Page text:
Near and far field models of external fluid mechanics of Ocean Thermal Energy Conversion (OTEC) power plants
Author(s)Rodríguez Buño, Mariana
Massachusetts Institute of Technology. Department of Civil and Environmental Engineering.
E. Eric Adams.
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The world is facing the challenge of finding new renewable sources of energy - first, in response to fossil fuel reserve depletion, and second, to reduce greenhouse gas emissions. Ocean Thermal Energy Conversion (OTEC) can provide renewable energy by making use of the temperature difference between the surface ocean and deep ocean water in a Rankine cycle. An OTEC plant pumps huge volumes of water from the surface and nearly 1 km depth, and releases it at an intermediate depth. The effects of this enormous flux are crucial to understand since disruption of the ambient temperature stratification can affect the efficiency of the plant itself and of adjacent plants. This thesis aims to study the external fluid mechanics of offshore OTEC power plants, to assess their environmental impact and to help analyze whether OTEC plants can provide a sustainable source of energy. Although there has been interest in OTEC for several decades, so far primarily physical and analytical models have been developed. In this study numerical models are developed to model OTEC operating plants: integral models for the near and intermediate field and a large-scale ocean general circulation model. Two strategies in modeling OTEC plant discharge are used to analyze plume dynamics: the "Brute Force" approach, in which a circulation model, MITgcm, computes the near, intermediate and far field mixing; and the "Distributed Sources and Sinks" approach, in which the near and intermediate field are represented in the circulation model by sources and sinks of mass computed by integral models. This study concludes that the Brute Force modeling strategy is highly computationally demanding and sometimes inaccurate. Such simulations are very sensitive to model resolution and may require the use of unrealistic model parameters. The Distributed Sources and Sinks approach was found to be capable of modeling the plume dynamics accurately. This method can be applied to the study of adjacent OTEC power plant interaction, redistribution of nutrients, and propagation of contaminants.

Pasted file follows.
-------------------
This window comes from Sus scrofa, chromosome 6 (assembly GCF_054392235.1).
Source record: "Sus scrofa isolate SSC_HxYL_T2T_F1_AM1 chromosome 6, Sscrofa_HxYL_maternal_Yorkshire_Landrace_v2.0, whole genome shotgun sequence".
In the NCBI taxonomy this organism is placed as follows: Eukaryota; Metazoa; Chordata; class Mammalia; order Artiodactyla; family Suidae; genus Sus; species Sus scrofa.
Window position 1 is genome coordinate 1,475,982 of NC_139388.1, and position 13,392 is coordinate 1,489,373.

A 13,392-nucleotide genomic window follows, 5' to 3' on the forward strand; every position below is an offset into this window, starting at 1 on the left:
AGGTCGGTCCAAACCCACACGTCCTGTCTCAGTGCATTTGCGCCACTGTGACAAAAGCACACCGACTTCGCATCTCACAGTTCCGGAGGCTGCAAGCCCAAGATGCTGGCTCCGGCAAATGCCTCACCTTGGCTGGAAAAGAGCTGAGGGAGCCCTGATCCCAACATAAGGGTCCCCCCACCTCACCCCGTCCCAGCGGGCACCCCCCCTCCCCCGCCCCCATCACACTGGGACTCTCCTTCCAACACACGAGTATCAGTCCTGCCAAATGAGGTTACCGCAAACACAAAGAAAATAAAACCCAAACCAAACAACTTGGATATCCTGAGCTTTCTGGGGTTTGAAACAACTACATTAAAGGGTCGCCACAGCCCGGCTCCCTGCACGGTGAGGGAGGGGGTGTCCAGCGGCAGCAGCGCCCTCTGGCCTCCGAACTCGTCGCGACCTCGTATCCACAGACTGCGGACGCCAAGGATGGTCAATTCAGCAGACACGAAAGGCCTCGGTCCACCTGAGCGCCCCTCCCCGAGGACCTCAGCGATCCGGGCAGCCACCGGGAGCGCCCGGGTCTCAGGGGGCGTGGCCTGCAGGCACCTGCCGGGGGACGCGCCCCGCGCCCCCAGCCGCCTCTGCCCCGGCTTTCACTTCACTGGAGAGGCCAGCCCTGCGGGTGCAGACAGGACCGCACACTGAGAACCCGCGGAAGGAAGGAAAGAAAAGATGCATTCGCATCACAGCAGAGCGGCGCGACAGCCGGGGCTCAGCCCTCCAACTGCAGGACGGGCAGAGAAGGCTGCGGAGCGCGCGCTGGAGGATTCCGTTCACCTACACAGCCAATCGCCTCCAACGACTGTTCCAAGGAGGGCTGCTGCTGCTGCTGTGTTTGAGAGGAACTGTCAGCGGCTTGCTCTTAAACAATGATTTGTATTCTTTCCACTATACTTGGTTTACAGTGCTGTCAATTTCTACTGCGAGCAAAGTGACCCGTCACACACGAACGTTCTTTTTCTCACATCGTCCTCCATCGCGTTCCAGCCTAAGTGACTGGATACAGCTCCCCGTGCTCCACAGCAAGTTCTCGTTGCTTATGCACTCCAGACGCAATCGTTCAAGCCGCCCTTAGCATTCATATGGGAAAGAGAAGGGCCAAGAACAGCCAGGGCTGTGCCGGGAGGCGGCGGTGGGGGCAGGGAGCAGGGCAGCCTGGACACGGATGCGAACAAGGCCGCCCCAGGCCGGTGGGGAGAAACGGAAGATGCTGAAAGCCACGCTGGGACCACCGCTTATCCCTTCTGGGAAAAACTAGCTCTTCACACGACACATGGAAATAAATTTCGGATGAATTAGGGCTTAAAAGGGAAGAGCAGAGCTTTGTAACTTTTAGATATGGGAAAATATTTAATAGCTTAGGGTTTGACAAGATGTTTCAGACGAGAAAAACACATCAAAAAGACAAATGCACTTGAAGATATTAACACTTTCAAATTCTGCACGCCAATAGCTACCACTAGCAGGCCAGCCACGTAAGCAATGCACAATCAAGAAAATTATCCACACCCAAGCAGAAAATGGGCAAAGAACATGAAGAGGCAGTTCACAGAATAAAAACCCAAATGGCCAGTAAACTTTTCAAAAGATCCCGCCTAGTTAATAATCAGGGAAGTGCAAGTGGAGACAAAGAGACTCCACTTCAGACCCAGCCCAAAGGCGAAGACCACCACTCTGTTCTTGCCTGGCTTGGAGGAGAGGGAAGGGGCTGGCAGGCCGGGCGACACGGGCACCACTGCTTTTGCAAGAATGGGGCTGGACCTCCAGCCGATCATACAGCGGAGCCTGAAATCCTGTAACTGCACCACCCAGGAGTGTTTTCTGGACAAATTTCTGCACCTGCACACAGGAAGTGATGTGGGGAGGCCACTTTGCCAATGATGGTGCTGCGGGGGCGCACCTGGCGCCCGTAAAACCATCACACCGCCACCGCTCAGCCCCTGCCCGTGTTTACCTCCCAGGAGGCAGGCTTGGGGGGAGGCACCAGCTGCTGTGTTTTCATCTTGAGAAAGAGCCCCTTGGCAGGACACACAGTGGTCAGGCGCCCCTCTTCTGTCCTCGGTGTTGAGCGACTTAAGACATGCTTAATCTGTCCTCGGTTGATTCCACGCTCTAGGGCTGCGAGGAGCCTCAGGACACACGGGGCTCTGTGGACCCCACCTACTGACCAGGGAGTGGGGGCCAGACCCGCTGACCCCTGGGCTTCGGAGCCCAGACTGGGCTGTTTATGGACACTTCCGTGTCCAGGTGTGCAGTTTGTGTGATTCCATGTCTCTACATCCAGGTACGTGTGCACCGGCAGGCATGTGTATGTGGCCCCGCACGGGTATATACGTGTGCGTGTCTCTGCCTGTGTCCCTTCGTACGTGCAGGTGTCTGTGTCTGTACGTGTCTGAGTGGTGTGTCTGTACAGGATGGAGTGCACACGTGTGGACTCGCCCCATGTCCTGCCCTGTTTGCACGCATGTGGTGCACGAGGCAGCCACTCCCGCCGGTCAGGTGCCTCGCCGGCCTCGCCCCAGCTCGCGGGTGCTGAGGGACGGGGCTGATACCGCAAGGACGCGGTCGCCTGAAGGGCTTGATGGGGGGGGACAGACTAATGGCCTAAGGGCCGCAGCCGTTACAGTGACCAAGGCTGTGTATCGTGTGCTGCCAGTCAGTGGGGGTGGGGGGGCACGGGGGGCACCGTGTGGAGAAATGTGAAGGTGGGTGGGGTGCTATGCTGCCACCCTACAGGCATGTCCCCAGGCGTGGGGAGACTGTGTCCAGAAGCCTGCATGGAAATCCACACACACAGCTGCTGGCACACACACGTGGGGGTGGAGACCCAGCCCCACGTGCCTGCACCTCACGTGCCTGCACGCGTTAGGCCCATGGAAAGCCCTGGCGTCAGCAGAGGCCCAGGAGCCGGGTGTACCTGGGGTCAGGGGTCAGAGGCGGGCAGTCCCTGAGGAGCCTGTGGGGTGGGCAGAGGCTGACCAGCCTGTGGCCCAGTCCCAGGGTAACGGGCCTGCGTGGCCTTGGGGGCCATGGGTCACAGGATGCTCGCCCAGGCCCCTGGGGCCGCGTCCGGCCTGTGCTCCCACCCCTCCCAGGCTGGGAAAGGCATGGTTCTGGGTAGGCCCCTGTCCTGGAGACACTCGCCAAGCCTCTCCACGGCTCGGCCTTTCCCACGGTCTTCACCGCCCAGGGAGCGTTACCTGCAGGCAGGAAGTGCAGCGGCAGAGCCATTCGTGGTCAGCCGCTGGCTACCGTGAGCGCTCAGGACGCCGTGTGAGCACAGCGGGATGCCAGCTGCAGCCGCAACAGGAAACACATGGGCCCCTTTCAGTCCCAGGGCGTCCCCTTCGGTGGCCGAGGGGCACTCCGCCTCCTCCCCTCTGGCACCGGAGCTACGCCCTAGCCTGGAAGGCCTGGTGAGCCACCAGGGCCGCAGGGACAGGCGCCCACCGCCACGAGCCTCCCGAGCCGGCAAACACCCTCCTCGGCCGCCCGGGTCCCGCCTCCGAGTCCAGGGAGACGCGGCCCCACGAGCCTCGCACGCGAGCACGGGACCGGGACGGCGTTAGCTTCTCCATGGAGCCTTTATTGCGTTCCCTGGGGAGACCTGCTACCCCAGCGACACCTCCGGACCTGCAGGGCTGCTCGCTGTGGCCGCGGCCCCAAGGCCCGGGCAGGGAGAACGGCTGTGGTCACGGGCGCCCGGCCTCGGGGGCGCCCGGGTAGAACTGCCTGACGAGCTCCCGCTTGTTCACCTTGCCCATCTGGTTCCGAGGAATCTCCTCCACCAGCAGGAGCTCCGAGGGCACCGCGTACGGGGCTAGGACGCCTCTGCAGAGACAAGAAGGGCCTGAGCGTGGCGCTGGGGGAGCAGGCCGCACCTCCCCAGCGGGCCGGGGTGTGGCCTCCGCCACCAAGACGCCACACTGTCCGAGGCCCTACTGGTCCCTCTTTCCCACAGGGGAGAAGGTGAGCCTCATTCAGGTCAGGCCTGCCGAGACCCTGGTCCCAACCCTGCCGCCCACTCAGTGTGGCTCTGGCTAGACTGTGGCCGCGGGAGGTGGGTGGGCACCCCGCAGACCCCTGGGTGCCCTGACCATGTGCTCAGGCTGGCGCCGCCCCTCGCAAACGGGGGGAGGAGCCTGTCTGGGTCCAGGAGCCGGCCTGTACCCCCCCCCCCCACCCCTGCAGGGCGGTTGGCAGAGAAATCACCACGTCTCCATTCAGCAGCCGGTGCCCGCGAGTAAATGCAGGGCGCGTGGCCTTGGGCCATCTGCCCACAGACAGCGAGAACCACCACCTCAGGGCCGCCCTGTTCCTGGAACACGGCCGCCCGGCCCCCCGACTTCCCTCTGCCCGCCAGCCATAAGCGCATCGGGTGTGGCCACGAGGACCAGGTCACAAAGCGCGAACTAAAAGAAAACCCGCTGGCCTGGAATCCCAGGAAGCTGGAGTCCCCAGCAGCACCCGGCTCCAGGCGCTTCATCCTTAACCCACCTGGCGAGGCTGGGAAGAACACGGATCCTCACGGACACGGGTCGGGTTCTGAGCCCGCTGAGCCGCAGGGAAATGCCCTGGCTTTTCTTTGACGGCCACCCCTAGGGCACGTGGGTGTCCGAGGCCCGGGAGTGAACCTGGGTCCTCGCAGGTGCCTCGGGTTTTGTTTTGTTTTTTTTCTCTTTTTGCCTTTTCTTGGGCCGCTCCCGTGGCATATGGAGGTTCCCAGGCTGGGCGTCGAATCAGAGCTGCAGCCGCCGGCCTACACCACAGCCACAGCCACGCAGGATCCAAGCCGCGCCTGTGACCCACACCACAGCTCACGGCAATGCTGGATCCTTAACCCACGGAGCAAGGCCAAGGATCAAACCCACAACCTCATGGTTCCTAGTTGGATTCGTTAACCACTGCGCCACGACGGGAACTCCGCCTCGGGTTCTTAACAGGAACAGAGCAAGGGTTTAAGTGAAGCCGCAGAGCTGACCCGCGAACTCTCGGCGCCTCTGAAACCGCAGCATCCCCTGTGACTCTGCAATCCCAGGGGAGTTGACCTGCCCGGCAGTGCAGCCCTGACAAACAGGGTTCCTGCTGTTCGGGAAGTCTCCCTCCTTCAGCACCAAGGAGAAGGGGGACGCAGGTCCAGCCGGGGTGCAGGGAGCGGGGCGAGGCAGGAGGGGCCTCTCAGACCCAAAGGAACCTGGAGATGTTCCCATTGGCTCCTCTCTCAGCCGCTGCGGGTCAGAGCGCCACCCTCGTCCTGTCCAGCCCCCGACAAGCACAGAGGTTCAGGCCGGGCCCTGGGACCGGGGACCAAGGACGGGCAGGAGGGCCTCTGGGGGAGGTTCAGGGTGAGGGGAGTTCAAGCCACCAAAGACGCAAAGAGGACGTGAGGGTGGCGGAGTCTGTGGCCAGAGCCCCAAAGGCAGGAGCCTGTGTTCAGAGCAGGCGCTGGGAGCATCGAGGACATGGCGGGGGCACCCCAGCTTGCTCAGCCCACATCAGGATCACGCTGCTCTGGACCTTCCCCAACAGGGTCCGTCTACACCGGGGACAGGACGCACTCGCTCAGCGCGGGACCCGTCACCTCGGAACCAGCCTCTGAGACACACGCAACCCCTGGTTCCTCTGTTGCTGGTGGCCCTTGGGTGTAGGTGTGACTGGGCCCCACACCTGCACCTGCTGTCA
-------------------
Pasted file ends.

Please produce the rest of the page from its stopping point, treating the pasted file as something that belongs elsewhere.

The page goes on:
Thesis (S.M.)--Massachusetts Institute of Technology, Dept. of Civil and Environmental Engineering, 2013.Cataloged from PDF version of thesis.Includes bibliographical references (p. 126-130).
DepartmentMassachusetts Institute of Technology. Department of Civil and Environmental Engineering.
Massachusetts Institute of Technology
Civil and Environmental Engineering.